The Minister delayed the process by not appointing a Review Board in a timely way and was responsible for other delays and deficiencies. Though required to do so under s.43(1) of the CPCA, at no time did the Minister provide reasons for the IPO. The May 26, 2016 order simply stated that the Minister had reasonable grounds to believe that Sears and Ste. Germaine were using Canada Post to commit criminal offences (i.e. hate propaganda and defamatory libel). The Minister never provided the particulars of YWN issues or content that provided grounds for the IPO.
The Board’s Ruling on Preliminary Issues found that the Minister violated her statutory duty to provide reasons and held that the breach of duty was not cured. At that point, the panel should have terminated the hearing, advised the Minister that her IPO was in breach of the CPCA, and informed her that the order could not legally be sustained.The Board chose instead to deflect the problem, citing fairness to the interested parties – “participants would be denied a voice on topics about which many feel strongly”– and faulting counsel for Sears and Ste. Germaine for changing her position.The Ruling stated that the IPO is a serious matter, noted that the affected persons “are not given any opportunity to address the complaint except under this review process”, and acknowledged that that for the process to be meaningful they should be informed of the particulars of the Minister’s reasonable grounds. Having made those findings, the Board stated that the process would continue nonetheless, because the failure to provide reasons could be dealt with in the final report and recommendations.
From that point on, Sears and Ste, Germaine could not receive a fair hearing. In the absence of reasons, there was no evidence of the grounds the Minister relied on in issuing the postal ban.This made it impossible for the Board to reviewher decision and divine what grounds she could or might have had for ordering the IPO. Parenthetically, the Minister’s failure to provide reasons strongly suggests that she gave no consideration to the constitutional rights of Sears and Ste. Germaine, as she was required to do.
In the absence of reasons or evidence from the Minister, the Review Board allowed interested parties to fill the gap. The Minister’s case for the IPO was made by others who were granted standing to support the IPO, and provided extensive written and oral evidence and submissions throughout. The Report plainly and explicitly relied on that work in concluding that the Ministerhad reasonable grounds to order the IPO.
This unusual turn of events followed from the Review Board’s decision to recognize and grant standing to 16 individuals, 15 interested persons, and 10 community organizations and public interest groups. In this way, a review of the Minister’s decision was transformed into an open forum for YWN’s opponents to dominate the proceedings.
This “big tent” approach to CPCA review contributed to an unwieldy and protracted process. In practice, it imposed a burden on Sears and Ste. Germaine to respond to multiple parties and their interpretation of the criminal law – a burden that would never be imposed on them in a criminal setting. More fundamentally, the Board turned the process on its head, transforming a review of the Minister’s IPO for the benefit of the affected persons into an opportunity for YWN’s opponents to advance their interpretation of the Code’s hate propaganda and defamatory libel provisions.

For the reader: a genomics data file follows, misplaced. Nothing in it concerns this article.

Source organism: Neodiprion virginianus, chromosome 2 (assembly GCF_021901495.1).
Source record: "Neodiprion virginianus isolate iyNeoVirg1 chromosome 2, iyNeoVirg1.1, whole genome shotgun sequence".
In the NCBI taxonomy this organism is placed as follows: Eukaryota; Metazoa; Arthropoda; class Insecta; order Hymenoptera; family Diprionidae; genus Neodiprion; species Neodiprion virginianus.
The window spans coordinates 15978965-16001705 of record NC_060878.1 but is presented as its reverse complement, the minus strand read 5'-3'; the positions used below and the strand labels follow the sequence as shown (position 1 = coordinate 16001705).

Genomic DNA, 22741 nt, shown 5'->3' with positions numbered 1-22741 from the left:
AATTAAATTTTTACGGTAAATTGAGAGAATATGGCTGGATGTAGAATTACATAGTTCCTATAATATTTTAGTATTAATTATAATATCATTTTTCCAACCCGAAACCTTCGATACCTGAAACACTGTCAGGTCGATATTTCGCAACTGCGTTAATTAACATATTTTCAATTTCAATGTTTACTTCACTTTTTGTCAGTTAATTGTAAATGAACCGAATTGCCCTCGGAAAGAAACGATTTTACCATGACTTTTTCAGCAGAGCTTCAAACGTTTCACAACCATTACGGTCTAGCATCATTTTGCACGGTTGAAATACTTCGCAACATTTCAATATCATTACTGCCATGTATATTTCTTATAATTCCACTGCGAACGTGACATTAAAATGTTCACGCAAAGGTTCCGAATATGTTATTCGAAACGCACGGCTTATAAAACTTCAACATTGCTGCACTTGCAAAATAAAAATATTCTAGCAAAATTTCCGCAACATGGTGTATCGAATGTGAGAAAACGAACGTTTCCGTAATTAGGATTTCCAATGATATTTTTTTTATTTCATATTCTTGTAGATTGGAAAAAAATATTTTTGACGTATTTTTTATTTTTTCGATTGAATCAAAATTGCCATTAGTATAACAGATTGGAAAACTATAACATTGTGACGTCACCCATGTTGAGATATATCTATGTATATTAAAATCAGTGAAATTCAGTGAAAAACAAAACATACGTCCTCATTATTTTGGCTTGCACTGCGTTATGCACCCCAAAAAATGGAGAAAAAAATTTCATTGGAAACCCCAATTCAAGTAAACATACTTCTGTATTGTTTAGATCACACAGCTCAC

Absolute ban and prior restraint
Throughout, the scope and gravity of the postal ban was minimized by the Attorney General and third party organizations who maintained that the IPO was not a prior restraint. Their logic was that because YWN could be distributed by other means the Minister’s IPO was not a restraint and did not violate the Charter. Such a claim misunderstands the nature and seriousness of a prior restraint.
Prior restraint is an egregious form of censorship that occurs when the state halts expressive activity, in advance, and to prevent it being communicated. In other words, the exercise of a right is pre-empted or blocked before it can be known whether or not the material – when published or distributed – will be constitutionally innocent or transgressive. The gravamen of prior restraint is an act of censorship by the state, which is exactly what the Minister’s IPO did by prohibiting Sears and Ste. Germaine from all use of the postal service. As a matter of law it was therefore irrelevant that YWN might be distributed elsewhere, like on Malta, the internet, or Mars.
The definition of a prior restraint is well established in law and the issue should not have been contentious. In the absence of expertise, the Board struggled with it and ultimately hedged, finding that s.43(1) “might” authorize a prior restraint and providing a muffled conclusion that, in the “narrow” context of the postal service, the standard was rigorous to ensure that IPOs are not issued “capriciously”.Note, however, that the legislation presupposes the Minister’s compliance to give reasons.
The Board also found that IPOs are meant to be temporary – though that is not the way s.46’s statutory presumption works – and are subject to comprehensive review – but only when review is requested within 10 days and the Minister sees fit to appoint a panel. Despite those problems, the Board readily concluded that an absolute ban is not unconstitutional as an interim measure, adding that in any case the affected persons could have asked the Minister to consent to exceptions.This, it bears noting, is the same Minister who did not provide reasons, delayed appointment of the review board, and failed to advise the affected persons when a panel was appointed.